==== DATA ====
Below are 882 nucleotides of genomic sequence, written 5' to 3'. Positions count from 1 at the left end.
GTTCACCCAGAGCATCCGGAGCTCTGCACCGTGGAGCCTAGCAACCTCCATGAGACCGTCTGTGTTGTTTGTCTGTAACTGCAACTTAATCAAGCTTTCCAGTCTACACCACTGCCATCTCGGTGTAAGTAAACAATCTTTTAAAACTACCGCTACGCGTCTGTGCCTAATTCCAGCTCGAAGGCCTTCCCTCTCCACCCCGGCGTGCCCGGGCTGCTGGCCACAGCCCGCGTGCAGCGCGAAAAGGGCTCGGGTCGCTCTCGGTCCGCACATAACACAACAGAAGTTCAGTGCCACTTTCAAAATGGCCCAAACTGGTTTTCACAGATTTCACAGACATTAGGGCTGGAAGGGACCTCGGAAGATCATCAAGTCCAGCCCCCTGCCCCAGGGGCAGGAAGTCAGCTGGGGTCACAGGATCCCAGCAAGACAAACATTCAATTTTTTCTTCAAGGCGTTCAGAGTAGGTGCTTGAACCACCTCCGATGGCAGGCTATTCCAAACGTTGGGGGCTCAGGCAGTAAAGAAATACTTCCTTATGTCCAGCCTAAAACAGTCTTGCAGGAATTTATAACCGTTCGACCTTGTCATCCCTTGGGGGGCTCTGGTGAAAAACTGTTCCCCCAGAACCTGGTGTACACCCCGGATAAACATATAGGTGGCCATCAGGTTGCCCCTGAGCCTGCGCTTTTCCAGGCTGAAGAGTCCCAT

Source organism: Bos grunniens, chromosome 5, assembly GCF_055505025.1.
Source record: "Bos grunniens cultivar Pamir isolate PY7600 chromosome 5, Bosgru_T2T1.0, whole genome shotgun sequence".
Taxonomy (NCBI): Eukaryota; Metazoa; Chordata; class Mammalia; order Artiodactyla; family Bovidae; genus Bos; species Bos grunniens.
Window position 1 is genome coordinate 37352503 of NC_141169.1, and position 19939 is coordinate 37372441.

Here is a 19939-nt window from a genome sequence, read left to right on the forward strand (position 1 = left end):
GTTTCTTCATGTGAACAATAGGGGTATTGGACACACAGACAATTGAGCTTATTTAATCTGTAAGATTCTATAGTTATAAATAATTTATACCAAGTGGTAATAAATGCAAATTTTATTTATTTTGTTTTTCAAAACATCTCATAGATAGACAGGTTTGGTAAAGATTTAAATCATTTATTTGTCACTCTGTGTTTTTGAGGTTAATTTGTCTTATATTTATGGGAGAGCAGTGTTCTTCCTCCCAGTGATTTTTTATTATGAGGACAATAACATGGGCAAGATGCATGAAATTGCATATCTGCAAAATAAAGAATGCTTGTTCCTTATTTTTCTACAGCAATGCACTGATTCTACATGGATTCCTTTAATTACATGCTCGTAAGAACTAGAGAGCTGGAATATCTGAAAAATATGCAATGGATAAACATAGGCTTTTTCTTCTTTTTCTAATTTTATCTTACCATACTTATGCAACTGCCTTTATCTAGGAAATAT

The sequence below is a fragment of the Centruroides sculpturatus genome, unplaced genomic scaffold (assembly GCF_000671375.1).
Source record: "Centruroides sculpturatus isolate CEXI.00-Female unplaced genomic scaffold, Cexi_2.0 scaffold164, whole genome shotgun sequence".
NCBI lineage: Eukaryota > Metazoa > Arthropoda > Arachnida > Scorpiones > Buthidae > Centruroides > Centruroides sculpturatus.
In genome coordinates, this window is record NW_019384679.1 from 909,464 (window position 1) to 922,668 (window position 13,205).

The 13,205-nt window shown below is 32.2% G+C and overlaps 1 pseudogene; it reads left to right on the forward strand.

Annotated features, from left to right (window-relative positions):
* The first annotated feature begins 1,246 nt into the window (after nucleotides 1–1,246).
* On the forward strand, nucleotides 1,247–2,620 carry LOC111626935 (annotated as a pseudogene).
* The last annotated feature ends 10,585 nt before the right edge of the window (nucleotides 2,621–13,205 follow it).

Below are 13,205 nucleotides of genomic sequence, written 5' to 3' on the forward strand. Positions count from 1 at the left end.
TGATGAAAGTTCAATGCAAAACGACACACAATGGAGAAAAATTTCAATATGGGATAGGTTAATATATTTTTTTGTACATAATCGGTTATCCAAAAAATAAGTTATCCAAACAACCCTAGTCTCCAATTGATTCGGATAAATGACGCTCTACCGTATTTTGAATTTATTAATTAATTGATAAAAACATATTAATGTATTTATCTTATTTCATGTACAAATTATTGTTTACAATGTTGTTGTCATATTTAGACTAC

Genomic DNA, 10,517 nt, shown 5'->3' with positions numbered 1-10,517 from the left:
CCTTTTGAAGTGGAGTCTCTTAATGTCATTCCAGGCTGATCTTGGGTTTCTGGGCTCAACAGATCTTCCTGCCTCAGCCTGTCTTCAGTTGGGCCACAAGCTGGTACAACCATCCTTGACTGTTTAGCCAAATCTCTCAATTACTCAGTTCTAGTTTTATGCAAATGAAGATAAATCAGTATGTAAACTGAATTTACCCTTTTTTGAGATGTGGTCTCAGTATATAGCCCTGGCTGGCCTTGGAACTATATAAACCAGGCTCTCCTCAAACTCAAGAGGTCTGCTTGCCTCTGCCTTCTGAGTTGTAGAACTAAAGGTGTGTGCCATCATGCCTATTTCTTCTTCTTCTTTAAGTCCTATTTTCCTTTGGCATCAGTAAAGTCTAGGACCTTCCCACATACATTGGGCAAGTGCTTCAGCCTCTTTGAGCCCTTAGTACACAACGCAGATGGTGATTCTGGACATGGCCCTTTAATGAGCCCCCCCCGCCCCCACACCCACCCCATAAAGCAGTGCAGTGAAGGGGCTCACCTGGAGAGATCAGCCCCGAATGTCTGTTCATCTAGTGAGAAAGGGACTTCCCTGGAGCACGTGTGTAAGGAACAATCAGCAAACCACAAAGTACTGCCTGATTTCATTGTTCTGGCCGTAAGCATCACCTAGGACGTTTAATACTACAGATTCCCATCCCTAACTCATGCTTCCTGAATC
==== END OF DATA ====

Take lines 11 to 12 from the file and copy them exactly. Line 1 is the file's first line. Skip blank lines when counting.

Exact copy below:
NCBI lineage: Eukaryota > Metazoa > Arthropoda > Arachnida > Scorpiones > Buthidae > Centruroides > Centruroides sculpturatus.
In genome coordinates, this window is record NW_019384679.1 from 909,464 (window position 1) to 922,668 (window position 13,205).